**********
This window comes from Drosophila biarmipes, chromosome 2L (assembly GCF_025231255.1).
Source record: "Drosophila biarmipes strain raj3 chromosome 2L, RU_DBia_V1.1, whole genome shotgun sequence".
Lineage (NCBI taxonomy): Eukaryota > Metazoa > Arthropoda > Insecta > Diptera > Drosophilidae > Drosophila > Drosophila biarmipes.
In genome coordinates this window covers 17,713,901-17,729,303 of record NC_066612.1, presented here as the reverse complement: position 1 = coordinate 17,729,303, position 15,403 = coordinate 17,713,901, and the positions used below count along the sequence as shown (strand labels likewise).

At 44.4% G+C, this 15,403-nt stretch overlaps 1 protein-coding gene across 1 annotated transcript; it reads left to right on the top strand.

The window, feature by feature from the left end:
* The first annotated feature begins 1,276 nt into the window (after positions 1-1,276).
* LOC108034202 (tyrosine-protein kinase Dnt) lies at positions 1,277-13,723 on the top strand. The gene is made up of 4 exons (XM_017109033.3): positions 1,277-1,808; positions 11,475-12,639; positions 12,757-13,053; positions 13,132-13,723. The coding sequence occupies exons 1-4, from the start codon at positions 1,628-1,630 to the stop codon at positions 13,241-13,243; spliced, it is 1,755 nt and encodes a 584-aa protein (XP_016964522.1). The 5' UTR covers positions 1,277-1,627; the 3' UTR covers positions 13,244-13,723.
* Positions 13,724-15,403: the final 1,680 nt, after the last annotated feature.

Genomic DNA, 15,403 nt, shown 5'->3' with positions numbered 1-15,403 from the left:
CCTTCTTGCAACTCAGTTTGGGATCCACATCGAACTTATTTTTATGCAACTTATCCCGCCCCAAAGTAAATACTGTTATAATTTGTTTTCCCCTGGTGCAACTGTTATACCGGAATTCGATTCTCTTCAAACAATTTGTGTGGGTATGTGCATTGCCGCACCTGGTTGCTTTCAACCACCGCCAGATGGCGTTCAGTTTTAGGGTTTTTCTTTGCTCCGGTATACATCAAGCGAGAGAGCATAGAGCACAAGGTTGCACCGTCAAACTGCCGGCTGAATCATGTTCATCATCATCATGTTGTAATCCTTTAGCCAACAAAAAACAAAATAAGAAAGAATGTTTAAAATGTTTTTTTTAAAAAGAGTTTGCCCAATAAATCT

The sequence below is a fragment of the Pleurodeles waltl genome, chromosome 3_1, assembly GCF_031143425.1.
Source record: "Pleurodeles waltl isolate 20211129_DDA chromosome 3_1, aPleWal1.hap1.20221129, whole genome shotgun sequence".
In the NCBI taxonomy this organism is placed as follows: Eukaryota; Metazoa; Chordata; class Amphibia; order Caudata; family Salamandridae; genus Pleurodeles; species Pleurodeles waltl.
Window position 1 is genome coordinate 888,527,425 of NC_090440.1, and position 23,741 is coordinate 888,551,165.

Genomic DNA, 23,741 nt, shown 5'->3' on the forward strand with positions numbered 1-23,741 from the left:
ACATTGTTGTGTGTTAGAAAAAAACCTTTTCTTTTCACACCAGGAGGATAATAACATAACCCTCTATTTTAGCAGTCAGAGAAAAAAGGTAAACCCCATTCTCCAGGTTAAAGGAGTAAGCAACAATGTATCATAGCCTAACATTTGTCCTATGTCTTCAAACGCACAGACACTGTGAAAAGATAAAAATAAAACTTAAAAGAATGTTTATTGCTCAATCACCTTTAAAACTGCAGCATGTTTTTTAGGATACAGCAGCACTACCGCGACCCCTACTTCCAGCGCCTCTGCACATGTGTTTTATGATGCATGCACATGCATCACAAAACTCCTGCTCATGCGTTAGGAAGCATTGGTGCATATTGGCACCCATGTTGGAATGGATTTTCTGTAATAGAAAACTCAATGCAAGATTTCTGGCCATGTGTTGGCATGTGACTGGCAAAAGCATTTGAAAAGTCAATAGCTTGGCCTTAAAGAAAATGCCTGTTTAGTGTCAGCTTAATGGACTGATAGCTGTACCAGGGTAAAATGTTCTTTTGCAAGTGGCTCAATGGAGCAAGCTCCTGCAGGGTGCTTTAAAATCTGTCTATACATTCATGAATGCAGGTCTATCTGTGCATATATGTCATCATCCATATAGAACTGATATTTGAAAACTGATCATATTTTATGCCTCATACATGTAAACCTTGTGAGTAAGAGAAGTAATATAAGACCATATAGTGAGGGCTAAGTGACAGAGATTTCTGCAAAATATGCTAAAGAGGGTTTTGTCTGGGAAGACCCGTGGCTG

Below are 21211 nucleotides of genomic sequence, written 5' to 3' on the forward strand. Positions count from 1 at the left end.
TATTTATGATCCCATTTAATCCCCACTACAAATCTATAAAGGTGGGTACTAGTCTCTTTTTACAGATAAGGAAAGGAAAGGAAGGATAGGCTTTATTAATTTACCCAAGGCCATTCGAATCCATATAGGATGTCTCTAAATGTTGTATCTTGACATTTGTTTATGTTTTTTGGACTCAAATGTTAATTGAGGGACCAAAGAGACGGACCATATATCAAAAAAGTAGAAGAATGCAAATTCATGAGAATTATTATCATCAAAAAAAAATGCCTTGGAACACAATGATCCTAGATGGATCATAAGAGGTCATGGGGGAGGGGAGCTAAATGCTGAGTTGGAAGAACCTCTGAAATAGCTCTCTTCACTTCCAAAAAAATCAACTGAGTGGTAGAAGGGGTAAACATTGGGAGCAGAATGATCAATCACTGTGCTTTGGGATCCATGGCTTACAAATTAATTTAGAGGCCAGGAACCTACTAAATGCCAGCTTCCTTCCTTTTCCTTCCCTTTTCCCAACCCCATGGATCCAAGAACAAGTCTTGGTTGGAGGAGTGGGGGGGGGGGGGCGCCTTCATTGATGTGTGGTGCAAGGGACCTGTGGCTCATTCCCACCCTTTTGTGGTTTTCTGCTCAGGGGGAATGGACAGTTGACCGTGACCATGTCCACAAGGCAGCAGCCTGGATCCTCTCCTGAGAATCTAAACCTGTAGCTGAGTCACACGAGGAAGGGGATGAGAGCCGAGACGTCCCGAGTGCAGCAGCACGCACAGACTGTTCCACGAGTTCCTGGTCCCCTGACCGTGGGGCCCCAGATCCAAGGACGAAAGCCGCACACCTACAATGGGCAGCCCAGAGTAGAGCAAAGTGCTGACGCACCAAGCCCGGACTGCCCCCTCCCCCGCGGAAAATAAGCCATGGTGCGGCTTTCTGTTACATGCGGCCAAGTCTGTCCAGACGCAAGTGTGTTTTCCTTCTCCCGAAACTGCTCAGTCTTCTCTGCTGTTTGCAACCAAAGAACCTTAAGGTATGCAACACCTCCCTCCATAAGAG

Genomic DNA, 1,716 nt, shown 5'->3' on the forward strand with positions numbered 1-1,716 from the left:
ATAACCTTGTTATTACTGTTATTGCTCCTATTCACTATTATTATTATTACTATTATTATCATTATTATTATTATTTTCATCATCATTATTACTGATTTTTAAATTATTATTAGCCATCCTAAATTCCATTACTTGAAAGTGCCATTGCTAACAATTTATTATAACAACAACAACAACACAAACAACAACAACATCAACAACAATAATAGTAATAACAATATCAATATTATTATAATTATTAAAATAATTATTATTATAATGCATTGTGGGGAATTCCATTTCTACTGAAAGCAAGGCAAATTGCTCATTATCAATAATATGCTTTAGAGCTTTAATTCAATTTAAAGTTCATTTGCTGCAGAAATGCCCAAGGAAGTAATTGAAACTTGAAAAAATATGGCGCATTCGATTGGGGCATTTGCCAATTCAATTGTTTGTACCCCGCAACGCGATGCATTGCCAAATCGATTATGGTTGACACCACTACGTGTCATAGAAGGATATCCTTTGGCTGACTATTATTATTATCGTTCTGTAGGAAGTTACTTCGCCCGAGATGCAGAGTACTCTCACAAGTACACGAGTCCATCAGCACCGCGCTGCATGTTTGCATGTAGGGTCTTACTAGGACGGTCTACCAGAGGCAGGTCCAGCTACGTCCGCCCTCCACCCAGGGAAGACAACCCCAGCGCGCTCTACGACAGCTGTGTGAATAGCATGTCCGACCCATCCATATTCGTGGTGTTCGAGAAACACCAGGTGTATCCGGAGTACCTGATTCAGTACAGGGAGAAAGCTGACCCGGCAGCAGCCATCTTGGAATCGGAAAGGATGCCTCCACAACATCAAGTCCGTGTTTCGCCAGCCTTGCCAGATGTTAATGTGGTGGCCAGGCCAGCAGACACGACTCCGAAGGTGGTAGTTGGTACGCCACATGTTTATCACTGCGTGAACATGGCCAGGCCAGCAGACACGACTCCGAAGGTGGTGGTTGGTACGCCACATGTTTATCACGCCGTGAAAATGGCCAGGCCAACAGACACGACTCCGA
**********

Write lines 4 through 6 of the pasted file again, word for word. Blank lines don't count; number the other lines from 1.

In genome coordinates this window covers 17,713,901-17,729,303 of record NC_066612.1, presented here as the reverse complement: position 1 = coordinate 17,729,303, position 15,403 = coordinate 17,713,901, and the positions used below count along the sequence as shown (strand labels likewise).

At 44.4% G+C, this 15,403-nt stretch overlaps 1 protein-coding gene across 1 annotated transcript; it reads left to right on the top strand.

The window, feature by feature from the left end: